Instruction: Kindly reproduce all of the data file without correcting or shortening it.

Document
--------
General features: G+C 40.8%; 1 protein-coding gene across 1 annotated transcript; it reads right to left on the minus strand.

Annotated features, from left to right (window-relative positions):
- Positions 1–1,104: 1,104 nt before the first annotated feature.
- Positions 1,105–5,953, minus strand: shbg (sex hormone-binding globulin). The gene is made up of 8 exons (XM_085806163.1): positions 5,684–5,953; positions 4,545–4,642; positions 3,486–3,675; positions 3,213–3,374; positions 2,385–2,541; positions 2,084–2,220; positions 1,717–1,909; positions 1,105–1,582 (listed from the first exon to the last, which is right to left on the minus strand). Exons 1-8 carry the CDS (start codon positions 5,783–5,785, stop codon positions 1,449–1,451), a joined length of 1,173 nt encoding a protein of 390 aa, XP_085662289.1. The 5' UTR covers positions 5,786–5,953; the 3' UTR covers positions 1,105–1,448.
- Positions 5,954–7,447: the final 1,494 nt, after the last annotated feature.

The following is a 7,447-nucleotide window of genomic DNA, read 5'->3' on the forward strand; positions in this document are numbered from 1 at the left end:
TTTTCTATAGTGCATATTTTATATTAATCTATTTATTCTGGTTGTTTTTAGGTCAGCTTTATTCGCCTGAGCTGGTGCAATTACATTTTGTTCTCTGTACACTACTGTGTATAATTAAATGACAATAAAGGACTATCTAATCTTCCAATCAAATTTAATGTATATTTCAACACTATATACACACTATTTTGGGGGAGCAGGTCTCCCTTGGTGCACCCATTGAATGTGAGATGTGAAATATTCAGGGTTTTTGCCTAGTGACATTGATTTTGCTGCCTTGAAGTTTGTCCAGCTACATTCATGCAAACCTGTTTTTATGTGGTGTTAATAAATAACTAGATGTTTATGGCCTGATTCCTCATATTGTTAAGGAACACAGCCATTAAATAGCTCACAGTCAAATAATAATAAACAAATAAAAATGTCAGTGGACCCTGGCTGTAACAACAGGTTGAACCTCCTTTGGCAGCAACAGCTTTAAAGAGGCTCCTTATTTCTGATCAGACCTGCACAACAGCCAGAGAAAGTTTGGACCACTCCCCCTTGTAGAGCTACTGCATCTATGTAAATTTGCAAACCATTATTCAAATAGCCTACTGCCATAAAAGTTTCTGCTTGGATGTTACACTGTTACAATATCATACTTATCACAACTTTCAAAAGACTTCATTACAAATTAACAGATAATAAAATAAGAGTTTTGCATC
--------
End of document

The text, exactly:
General features: G+C 40.8%; 1 protein-coding gene across 1 annotated transcript; it reads right to left on the minus strand.

Annotated features, from left to right (window-relative positions):
- Positions 1–1,104: 1,104 nt before the first annotated feature.
- Positions 1,105–5,953, minus strand: shbg (sex hormone-binding globulin). The gene is made up of 8 exons (XM_085806163.1): positions 5,684–5,953; positions 4,545–4,642; positions 3,486–3,675; positions 3,213–3,374; positions 2,385–2,541; positions 2,084–2,220; positions 1,717–1,909; positions 1,105–1,582 (listed from the first exon to the last, which is right to left on the minus strand). Exons 1-8 carry the CDS (start codon positions 5,783–5,785, stop codon positions 1,449–1,451), a joined length of 1,173 nt encoding a protein of 390 aa, XP_085662289.1. The 5' UTR covers positions 5,786–5,953; the 3' UTR covers positions 1,105–1,448.
- Positions 5,954–7,447: the final 1,494 nt, after the last annotated feature.

The following is a 7,447-nucleotide window of genomic DNA, read 5'->3' on the forward strand; positions in this document are numbered from 1 at the left end:
TTTTCTATAGTGCATATTTTATATTAATCTATTTATTCTGGTTGTTTTTAGGTCAGCTTTATTCGCCTGAGCTGGTGCAATTACATTTTGTTCTCTGTACACTACTGTGTATAATTAAATGACAATAAAGGACTATCTAATCTTCCAATCAAATTTAATGTATATTTCAACACTATATACACACTATTTTGGGGGAGCAGGTCTCCCTTGGTGCACCCATTGAATGTGAGATGTGAAATATTCAGGGTTTTTGCCTAGTGACATTGATTTTGCTGCCTTGAAGTTTGTCCAGCTACATTCATGCAAACCTGTTTTTATGTGGTGTTAATAAATAACTAGATGTTTATGGCCTGATTCCTCATATTGTTAAGGAACACAGCCATTAAATAGCTCACAGTCAAATAATAATAAACAAATAAAAATGTCAGTGGACCCTGGCTGTAACAACAGGTTGAACCTCCTTTGGCAGCAACAGCTTTAAAGAGGCTCCTTATTTCTGATCAGACCTGCACAACAGCCAGAGAAAGTTTGGACCACTCCCCCTTGTAGAGCTACTGCATCTATGTAAATTTGCAAACCATTATTCAAATAGCCTACTGCCATAAAAGTTTCTGCTTGGATGTTACACTGTTACAATATCATACTTATCACAACTTTCAAAAGACTTCATTACAAATTAACAGATAATAAAATAAGAGTTTTGCATC